Welcome to part 2 of Tony Donofrio’s takeaways from his sessions at Legalweek. (You can view part 1 here.)
From the “Department of No” to the “Department of Go”
By Tony Donofrio
In a seminar on key performance indicators in the corporate counsel setting at Legalweek, I was struck by the emphasis placed on enabling the business relative to the usual straight-ahead outcomes and efficiency metrics (such as percent revenue spent and percent recovery).
The metrics in that vein repeatedly cropping up were:
- Alignment – This took the form of the question “How closely is legal work being prioritized with the key initiatives and focus of the business?”
- Engagement – Interestingly, this came out most tellingly in “How easy is it for staff to ask for assistance and get assistance from the legal department?” In the negative, it’s kind of like, “If I have to explain all this context stuff to you, why do I really need in-house counsel?!”
- Risk Tolerance – This was the most common one among the participants, manifesting as “Can you assess business risk in a balanced (benefit/impact/likelihood analysis) versus a binary (good/bad) way?” The ability to define and tolerate acceptable risk is heavily under girded by the other enabling metrics and ultimately what most of the stakeholders value most as a quality of their legal team.
Of course, bringing everything back to me and my particular problems, I could not help but directly draw an analogy to the work that a legal solutions company provides to its clients. I’m now asking how we can assist our corporate counsel clients in terms of the data we can provide in the course of delivering our services that helps them stay engaged, create alignment and effectively manage risk.
I’d say those are questions all providers should be asking themselves.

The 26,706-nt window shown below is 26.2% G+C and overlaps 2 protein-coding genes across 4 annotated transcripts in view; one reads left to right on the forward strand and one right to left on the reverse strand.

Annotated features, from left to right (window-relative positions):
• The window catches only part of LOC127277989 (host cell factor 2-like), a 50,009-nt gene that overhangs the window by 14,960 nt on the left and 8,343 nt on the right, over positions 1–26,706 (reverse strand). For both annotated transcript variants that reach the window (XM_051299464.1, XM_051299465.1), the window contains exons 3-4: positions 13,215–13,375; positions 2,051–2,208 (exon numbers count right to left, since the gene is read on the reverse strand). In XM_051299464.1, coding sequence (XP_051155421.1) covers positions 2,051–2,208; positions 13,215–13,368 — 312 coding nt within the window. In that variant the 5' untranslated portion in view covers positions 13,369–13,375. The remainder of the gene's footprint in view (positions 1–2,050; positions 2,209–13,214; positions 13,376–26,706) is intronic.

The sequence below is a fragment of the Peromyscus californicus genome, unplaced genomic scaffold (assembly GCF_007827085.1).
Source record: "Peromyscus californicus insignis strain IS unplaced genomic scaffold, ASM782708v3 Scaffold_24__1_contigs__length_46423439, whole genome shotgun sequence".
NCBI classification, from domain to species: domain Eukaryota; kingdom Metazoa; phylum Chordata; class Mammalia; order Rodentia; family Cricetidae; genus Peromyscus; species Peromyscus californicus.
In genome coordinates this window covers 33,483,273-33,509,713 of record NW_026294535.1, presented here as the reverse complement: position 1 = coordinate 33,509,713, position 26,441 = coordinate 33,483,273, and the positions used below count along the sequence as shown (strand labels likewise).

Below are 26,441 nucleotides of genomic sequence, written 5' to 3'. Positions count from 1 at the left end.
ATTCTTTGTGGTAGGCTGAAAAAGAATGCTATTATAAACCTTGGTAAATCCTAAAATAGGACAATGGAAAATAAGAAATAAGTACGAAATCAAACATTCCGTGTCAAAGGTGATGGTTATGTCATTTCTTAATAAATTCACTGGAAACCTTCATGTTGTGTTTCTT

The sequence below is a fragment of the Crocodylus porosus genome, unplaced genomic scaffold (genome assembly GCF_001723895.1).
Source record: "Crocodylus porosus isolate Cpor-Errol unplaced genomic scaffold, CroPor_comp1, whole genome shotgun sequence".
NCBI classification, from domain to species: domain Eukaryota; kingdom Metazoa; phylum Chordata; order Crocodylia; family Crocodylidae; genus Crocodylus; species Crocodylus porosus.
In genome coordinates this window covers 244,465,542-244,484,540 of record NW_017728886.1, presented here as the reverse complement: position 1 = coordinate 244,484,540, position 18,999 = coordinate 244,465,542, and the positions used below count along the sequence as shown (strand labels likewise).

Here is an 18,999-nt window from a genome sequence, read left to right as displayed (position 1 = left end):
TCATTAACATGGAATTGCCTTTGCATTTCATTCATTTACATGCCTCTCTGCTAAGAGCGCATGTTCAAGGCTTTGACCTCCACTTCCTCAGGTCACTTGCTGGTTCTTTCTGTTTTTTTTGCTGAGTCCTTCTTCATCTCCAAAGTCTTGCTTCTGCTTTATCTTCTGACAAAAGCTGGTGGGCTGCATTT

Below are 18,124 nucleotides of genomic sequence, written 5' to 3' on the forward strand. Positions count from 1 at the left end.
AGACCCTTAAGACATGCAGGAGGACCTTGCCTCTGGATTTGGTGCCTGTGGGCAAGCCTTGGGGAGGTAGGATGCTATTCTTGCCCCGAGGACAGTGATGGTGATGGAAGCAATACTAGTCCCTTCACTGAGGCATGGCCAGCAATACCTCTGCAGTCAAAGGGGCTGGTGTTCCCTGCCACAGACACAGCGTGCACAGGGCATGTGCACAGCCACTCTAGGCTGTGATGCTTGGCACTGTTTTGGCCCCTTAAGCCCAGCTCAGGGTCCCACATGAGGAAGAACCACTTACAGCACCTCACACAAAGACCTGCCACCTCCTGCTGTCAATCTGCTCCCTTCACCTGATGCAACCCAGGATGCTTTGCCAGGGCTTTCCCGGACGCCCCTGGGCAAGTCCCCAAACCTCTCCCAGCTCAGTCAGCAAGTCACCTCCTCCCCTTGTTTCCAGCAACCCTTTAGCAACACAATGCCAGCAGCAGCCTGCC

Doing Well by Doing Good
By Tony Donofrio
My cynicism was laid bare when I found myself surprised to encounter more than a few legal operations leaders at Legalweek talking about measuring their firms against things like the Dow Jones Sustainability Index and vying for prizes like “World’s Most Ethical Companies.”
Noting that I’m the CAO (chief annoyance officer) as the progenitor of both the “go-green-printer” and “no-plastic-on-premises” policies at my firm, I was still surprised at our clients’ consistent and serious focus on doing the right thing socially and ecologically. I suppose I’m no longer holier-than-thou.
The better news – beyond realizing that I had been a snob and totally recommitting to work on that – is that there are real efforts undergirding those certification chases. I saw the implementation of sustainability measures that not only raised awareness but had meaningful net carbon reduction results. I also did not hear about “compliance” as much as I heard about creating a culture of ethical behavior; with one firm actually implementing some of the practices offered by Dov Seidman in his seminal work “How.” The kicker is that the folks talking about this were from some of the most productive and high-performing firms and corporations in the world. It’s something to bear in mind when that cynicism creeps up on you.